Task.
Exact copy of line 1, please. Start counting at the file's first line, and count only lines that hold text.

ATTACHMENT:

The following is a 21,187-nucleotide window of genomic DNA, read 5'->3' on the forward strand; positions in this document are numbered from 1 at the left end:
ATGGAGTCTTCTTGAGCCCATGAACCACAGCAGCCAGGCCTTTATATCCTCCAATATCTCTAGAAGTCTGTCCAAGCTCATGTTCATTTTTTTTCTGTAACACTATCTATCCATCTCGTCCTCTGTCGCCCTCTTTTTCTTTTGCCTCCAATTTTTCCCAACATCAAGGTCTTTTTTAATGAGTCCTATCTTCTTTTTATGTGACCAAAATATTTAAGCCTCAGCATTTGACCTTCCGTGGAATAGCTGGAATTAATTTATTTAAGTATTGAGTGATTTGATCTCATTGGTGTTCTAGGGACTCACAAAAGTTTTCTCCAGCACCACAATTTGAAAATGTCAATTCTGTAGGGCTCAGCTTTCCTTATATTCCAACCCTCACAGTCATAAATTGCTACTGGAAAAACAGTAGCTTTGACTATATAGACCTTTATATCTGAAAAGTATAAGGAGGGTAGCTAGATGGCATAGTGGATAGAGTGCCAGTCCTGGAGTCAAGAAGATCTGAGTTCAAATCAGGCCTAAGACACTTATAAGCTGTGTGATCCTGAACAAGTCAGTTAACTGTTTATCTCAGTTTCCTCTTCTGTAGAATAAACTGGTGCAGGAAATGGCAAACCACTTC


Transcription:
The following is a 21,187-nucleotide window of genomic DNA, read 5'->3' on the forward strand; positions in this document are numbered from 1 at the left end: